DEXA technology is currently blazing a trail for meat inspection and has proved itself to be indispensable for any meat processor keen to improve their bottom line and become a key player in the global meat industry. But what exactly is DEXA and what applications is it best suited to?
This article describes DEXA, how it works and explores the most common meat applications it can be used for in today’s meat industry.
If you would like to learn more about DEXA technology for meat, download our white paper.
1. What is DEXA & how does it work?
DEXA is an acronym for Dual Energy X-ray Absorptiometry, an enhanced form of x-ray inspection. It’s been utilized in the medical industry for many years for bone density scanning and is typically used to diagnose osteoporosis and other conditions causing bone loss, as well as measure body composition.
Although DEXA shares some similarities with regular x-ray inspection it also diverges from traditional x-ray. The technology uses two specific x-ray energies – a high energy and a low energy – to measure the amount of x-rays that are absorbed by the body as it passes through the system. When an x-ray beam is directed at the subject, some of the energies are absorbed while some pass through it. What gets absorbed and what passes through depends on the composition.
Read “6 Reasons Why DEXA Technology is the Global Standard for Meat Inspection”
2. The Meat Industry & DEXA
Fat, bone and lean tissue absorb high energy and low energy x-rays differently. The ratio of energy absorbed at high energy to the energy absorbed at a low energy can be used to differentiate between these tissues and enables the fat measurement of meat.
Due to tight profit margins, the meat industry is increasingly realizing DEXA’s potential as a non-invasive and highly-accurate inline method of measuring the chemical lean (CL) or fat content of meat trimmings and ground meat.
As the only method that can accurately inspect 100 percent of throughput in real-time, DEXA offers meat processors several advantages over other fat analysis methods, such as the Soxhlet method, the Anyl-Ray, the CEM ProFat Analyzer, and NIR and NIT Spectroscopy. The main advantage being that DEXA is not limited to boneless, ground meat, unlike other fat measurement methods. The technology is capable of inspecting all uncooked meat, whether fresh or frozen, bulk, blended, or packaged in cartons, providing it’s devoid of other ingredients. In addition, DEXA is not affected by freeze/thaw plant conditions or meat conductivity.
Download our white paper, “Can you Guarantee Your Chemical Lean Values?“, to learn more.
3. Typical Applications for DEXA
Because of this versatility, the three most typical DEXA applications are on bulk meat, bulk meat blend control and meat cartons.
Bulk Meat “Point of Lean”
By determining the CL content of bulk meat (or mixtures of loose bulk and frozen blocks), DEXA systems allow meat processors to produce a batch of meat with a measured weight and fat content, and are capable of inspecting line speeds in excess of 60 US tons/hr at product depths up to seven inches.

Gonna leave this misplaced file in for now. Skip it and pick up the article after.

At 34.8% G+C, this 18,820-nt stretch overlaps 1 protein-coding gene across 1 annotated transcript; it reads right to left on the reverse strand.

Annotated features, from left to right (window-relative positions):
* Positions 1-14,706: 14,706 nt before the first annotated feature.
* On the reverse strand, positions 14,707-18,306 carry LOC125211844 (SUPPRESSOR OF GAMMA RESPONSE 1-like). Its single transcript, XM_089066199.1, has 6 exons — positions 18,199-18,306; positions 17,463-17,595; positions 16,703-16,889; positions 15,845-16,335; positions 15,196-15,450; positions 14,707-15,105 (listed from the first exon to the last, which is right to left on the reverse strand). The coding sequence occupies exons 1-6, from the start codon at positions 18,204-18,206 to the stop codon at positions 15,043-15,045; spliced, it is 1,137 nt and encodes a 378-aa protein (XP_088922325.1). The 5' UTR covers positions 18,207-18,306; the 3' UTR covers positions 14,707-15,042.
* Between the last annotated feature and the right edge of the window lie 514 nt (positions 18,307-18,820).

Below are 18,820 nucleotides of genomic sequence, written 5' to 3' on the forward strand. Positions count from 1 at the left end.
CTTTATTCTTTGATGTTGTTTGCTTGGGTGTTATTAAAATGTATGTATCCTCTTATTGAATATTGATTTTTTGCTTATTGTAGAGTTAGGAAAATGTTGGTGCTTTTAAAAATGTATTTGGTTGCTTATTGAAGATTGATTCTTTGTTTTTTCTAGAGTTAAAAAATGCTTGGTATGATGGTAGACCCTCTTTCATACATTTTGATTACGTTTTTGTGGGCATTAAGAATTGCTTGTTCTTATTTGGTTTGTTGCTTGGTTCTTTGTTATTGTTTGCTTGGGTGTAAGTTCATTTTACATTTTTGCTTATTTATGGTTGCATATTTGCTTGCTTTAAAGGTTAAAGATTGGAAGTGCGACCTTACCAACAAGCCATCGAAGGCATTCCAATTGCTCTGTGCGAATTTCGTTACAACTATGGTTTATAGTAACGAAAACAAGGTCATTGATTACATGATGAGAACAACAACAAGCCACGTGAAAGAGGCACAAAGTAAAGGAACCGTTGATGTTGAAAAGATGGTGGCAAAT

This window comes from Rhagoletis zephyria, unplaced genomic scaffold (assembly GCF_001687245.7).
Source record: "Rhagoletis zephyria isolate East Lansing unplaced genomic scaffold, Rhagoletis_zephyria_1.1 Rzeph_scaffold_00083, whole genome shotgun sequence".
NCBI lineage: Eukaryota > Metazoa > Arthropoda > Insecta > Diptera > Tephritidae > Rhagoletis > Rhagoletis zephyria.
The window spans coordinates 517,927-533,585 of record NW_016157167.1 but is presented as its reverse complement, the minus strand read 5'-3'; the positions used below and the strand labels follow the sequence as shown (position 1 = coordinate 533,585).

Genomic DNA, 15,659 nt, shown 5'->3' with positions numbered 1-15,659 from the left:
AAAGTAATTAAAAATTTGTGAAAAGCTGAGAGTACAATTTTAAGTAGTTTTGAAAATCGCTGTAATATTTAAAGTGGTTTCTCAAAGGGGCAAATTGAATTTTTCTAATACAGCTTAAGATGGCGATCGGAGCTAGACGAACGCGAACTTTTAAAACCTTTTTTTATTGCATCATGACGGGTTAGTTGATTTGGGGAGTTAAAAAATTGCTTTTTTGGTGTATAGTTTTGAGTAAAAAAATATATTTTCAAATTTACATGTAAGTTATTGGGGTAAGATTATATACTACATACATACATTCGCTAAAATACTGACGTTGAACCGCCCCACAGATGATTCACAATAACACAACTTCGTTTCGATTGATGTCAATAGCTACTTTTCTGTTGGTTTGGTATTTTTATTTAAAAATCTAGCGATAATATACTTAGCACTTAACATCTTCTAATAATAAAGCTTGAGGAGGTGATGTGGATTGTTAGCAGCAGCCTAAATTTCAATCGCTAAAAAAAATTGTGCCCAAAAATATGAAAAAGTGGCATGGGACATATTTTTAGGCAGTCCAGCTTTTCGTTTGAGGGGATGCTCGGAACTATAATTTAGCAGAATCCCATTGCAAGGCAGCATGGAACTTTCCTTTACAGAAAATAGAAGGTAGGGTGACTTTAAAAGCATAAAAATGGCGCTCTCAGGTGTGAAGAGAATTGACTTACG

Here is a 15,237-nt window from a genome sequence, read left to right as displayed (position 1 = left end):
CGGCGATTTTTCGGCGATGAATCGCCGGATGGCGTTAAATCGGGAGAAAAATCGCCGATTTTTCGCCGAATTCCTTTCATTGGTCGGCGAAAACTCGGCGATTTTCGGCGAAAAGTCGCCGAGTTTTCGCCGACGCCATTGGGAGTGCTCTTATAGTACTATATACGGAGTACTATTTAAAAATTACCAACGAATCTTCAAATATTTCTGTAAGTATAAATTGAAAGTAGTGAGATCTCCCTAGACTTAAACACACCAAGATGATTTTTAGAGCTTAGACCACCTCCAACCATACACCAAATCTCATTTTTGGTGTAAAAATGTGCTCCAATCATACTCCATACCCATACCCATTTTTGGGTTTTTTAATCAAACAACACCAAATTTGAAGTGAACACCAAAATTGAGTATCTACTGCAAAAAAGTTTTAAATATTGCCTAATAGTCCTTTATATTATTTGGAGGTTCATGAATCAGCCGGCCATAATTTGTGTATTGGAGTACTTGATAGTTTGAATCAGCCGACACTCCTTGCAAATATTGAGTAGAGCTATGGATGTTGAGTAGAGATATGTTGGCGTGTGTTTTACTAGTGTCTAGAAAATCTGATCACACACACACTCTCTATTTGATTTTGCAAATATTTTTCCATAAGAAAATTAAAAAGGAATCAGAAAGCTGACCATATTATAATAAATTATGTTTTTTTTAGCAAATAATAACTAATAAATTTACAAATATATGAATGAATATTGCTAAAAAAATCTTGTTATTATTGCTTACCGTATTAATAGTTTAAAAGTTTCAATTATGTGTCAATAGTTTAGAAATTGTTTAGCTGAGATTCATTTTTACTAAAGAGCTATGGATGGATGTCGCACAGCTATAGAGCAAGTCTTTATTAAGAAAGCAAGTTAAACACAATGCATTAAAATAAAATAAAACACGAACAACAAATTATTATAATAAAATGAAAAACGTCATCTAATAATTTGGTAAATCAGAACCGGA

Due to the intrinsic errors and limitations of manual methods for fat analysis and estimation, packers traditionally either risk getting claimed for excessive fat, or elect to ‘over correct’ combos to ensure shipped product meets fat specifications. The knock-on effect is that they end up shipping what amounts to a give-away of ‘lean product’ to customers, which may be equivalent to four percent or more.
In “point of lean” applications, DEXA meat inspection enables packers to accurately measure CL in their batches, dramatically reducing or eliminating fat claiming risk or give-away, thereby improving production yield. In addition, the technology allows meat processors to control supplies by assessing the fat content of incoming loads.
Bulk Meat Blend Control
By enabling accurate control of two or more upstream infeeds of bulk meat trim with different fat/lean levels, DEXA systems allow meat processors to create batches of meat with a specific fat content at a target weight. This means processors can achieve blending targets with very high accuracy and reduces inconsistencies in recipe operations.
If the fat content starts getting too high or low in relation to a pre-defined recipe, for example, it can be adjusted by selecting pre-classified trimmings. Not only does this enable meat processors to obtain more precise batches, it also enhances their fat management capabilities by allowing them to make optimal use of lean and fat trim.
Furthermore, by automating the blending process and allowing precise recipe control, DEXA technology for meat inspection reduces rework, increases effective throughput and can help to eliminate (or defend against) fat claims from customers.
Watch our webinar to learn “What are the Benefits of Fat Analysis to Meat Processors?”
By measuring the fat content of bulk meat packaged in cartons, DEXA technology can help meat processors achieve combo targets without sorting or sampling, and stop selling combos undervalue.
Unlike the traditional fat measurement techniques, DEXA inspects 100 percent of every carton, and systems are available which are capable of analyzing up to 60lb (28kg) cartons for CL value at line speeds in excess of 30 cartons per minute or 120 feet per minute (FPM).
By identifying the fat content of each carton in real time, DEXA systems for meat inspection afford meat processors a high degree of flexibility in fat management, enabling them to sell cartons on a point of lean basis, mix and match cartons to achieve a target aggregate CL over a group of boxes or rework individual cartons to adjust CL. Some DEXA systems also support “dynamic switching” that allows “on the fly” switching of inspection parameters to optimize inspection to specific carton contents, like bone-in vs. boneless trimmings.